I am relatively new to rocket physics and am looking into modelling burns.

Is there a good place to start modelling an orbital burn? I know about the rocket equation but perhaps that is not what is needed here. I could go to fundamentals and model the ODE from a FBD?

So my question is, where would you begin/what papers would you read if you wanted to model an orbital burn?


Although in my question I was just really asking about some pointers on where to start, I thought I would clarify the final problem that I am trying to solve. I have a spacecraft at the apogee of an elliptical orbit and I want to model a burn to circularize the orbit. I know the altitude of periapsis and apoapsis, $h$ and $H$ respectively and all the constants such as current velocity in $x$ and $y$ directions, mass, radius of planet etc...


2 Answers 2


From the comments and the OP reply, it sounds as if this is "a good place to start":

Hohman transfer

  1. Learn the equation for orbital velocity as a function of the apogee and perigee of the orbit. Determine those velocities for the start orbit and the finish orbit (step back from your homework problem here and just put any circular orbits in, just to get used to it).
  2. For the situation where you want to manoeuvre from the low circular orbit to the high circular orbit imagine an ellipse between them acting as a transfer orbit.
  3. Manoeuvre 1 is performed where the lower circular orbit meets the elipse. The deltaV required is the difference between the two orbital velocities at that point of intersection. Assuming the manoeuvre is impulsive, the satellite has changed from the first orbit to the ellipse.
  4. Manoeuvre 2 happens where the ellipse meets the higher circular orbit and its deltaV is again the difference between the velocities at that point of intersection. The satellite has now transitioned to the higher circular orbit. Minimum transfer time is half the orbital period of the ellipse.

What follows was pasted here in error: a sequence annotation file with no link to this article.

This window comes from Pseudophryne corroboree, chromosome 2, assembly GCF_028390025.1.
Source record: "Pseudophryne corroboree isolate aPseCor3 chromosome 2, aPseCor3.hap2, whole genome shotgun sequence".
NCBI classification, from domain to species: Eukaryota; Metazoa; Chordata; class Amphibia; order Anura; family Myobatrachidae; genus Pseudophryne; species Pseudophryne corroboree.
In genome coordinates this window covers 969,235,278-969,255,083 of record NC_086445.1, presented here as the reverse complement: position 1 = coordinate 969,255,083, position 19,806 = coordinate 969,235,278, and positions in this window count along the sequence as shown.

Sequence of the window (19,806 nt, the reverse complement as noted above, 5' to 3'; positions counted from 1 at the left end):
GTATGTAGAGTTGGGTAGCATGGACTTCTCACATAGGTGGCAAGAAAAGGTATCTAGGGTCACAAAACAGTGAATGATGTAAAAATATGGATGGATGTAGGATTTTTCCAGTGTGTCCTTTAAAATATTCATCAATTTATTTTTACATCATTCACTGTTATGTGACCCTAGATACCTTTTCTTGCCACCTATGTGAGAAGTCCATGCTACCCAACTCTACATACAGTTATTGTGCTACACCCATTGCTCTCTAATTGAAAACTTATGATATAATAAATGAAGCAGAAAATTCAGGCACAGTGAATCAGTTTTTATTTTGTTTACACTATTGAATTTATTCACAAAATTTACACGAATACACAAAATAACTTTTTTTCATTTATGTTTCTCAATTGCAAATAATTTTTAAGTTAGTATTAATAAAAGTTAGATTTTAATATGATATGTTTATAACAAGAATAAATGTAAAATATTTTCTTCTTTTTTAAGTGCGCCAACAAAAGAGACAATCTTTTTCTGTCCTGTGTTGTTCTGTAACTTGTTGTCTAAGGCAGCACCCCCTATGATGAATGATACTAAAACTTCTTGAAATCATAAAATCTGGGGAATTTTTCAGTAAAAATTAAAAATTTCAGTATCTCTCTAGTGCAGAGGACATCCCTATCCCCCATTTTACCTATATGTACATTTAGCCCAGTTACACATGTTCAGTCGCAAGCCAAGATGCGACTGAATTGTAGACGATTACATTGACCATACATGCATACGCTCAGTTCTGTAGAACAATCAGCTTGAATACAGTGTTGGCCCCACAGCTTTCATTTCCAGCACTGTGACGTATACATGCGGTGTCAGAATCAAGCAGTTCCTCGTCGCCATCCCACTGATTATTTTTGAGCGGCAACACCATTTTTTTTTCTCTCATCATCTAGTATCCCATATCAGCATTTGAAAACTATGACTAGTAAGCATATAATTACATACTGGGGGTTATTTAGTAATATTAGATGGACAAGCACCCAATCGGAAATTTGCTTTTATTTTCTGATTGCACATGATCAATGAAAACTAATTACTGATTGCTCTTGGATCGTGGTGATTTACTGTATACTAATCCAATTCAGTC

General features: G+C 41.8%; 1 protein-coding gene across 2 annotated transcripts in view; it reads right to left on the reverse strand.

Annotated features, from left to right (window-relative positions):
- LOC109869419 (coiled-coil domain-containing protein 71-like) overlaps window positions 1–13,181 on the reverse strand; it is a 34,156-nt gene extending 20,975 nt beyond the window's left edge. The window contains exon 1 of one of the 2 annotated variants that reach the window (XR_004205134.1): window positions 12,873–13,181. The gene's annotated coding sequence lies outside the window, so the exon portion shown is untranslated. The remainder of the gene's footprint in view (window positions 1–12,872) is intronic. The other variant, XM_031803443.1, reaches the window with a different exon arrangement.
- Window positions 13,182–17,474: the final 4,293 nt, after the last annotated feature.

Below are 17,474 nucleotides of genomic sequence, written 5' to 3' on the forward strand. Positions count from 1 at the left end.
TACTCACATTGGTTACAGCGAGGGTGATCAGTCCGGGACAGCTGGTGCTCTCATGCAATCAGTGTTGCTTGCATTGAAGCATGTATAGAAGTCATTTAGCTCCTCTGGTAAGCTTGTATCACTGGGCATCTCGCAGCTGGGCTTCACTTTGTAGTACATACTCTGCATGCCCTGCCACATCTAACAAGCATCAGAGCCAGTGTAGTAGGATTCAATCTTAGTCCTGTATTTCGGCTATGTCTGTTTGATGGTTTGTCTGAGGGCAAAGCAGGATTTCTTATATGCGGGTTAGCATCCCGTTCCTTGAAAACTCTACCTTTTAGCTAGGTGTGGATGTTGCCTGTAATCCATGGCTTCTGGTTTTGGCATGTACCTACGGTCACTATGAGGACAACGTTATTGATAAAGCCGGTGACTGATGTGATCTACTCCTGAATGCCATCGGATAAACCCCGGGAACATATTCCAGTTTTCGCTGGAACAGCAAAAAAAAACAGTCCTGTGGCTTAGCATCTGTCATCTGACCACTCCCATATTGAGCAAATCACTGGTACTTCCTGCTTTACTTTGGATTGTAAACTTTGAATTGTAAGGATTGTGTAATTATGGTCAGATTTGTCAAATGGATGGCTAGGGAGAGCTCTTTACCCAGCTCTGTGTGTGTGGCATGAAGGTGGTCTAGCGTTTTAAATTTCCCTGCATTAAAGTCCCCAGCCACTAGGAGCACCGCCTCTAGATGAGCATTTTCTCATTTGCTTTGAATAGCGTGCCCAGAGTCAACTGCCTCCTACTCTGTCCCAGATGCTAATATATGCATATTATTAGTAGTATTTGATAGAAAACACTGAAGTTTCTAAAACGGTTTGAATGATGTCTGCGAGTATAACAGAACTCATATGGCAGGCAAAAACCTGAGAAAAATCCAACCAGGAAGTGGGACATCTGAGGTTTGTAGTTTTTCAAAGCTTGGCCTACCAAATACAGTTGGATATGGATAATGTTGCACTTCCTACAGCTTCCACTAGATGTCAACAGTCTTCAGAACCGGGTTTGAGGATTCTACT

5. Try this for different types of orbit just to get used to the numbers. If you want the start and finish orbits to be non-circular then be prepared to experiment to find the most efficient manoeuvre. If you want to do manoeuvres at points other than the apogee and perigee of the ellipse, then learn about the Vis-Viva Equation.

Wikipedia: Hohmann_transfer_orbit

Wikipedia: Vis-viva_equation


OP's 'Answer'

So I have spend a few hours couple days going down this rabbit hole and I thought I would give my findings of going from knowing little about orbital mechanics to someone who knows a little more... Many things could be wrong so it would be great if someone who actually knows what they are talking about could correct and explain to me why I am wrong.

Ok, end of pre-amble...

Hohmann Transfer

So following Puffin's answer I went and read loads about this sort of transfer. From what I gathered it is the best way of moving between orbits in most cases.

As I will clarify in my original post, my end goal is getting the spacecraft from path 2 to path 3 (circularized orbit):

hohmann transfer diagram

Conveniently, the equation for the change in speed was already there:

$$ \Delta v_2 = \sqrt\frac{\mu}{r_2} \bigg( 1- \sqrt \frac{2r_1}{r_1+r_2} \bigg) $$